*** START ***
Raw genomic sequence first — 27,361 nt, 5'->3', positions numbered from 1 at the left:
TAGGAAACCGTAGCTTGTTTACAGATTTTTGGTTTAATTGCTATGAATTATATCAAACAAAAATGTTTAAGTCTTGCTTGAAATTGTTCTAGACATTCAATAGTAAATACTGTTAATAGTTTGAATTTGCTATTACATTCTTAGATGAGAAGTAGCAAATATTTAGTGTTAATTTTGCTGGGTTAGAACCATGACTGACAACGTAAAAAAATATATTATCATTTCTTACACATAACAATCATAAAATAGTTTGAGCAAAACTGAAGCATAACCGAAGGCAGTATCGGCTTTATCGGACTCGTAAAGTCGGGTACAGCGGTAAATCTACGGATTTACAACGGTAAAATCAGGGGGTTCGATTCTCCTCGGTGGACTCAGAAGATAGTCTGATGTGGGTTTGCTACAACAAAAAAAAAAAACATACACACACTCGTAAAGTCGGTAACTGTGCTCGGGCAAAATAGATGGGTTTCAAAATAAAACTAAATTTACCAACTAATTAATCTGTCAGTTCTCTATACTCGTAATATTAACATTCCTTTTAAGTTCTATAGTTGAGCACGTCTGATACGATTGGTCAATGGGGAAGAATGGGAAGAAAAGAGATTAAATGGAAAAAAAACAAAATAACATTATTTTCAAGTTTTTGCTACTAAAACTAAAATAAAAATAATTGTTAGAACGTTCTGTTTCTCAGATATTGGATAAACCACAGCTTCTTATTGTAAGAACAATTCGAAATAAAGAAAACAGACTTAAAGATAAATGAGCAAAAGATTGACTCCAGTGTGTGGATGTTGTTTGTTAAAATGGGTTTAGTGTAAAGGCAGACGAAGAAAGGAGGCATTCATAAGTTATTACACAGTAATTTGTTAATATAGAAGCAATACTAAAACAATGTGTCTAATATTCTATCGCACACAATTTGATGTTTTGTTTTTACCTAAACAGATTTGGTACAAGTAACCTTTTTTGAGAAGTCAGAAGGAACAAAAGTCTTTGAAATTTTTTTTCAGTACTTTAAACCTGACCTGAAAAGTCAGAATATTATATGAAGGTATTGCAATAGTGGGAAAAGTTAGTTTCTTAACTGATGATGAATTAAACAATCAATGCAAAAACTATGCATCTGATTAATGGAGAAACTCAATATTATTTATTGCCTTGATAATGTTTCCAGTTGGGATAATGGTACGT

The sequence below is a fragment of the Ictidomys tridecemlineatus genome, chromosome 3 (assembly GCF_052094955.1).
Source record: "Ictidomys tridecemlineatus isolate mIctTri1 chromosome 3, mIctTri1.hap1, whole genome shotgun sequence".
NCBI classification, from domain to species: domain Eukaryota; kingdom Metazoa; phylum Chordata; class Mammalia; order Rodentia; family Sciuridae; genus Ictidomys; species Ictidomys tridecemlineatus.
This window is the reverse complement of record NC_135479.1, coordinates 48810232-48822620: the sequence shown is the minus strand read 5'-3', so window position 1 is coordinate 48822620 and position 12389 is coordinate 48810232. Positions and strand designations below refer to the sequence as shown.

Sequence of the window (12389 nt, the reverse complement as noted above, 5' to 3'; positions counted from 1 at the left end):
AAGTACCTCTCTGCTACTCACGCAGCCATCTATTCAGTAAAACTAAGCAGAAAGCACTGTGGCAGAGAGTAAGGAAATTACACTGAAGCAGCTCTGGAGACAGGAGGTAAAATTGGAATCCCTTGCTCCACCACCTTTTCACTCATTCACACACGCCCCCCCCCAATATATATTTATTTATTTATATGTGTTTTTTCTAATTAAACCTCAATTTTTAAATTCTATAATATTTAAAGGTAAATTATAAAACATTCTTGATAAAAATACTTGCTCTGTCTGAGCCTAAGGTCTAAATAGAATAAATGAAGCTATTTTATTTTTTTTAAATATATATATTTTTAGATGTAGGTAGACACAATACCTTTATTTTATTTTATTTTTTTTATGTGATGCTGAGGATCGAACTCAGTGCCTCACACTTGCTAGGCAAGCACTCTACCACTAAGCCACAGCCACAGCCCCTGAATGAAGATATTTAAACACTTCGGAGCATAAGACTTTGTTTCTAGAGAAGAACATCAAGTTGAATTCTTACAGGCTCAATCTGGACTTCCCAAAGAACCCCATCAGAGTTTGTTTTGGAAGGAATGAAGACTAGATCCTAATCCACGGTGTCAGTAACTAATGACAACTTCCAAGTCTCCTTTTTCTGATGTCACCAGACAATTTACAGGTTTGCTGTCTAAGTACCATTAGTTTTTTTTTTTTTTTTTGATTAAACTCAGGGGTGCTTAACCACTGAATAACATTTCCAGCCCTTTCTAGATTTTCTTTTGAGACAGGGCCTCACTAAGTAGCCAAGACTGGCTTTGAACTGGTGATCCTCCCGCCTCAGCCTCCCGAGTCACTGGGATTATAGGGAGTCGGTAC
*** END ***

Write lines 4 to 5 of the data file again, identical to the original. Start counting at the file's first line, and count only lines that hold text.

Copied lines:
Source record: "Ictidomys tridecemlineatus isolate mIctTri1 chromosome 3, mIctTri1.hap1, whole genome shotgun sequence".
NCBI classification, from domain to species: domain Eukaryota; kingdom Metazoa; phylum Chordata; class Mammalia; order Rodentia; family Sciuridae; genus Ictidomys; species Ictidomys tridecemlineatus.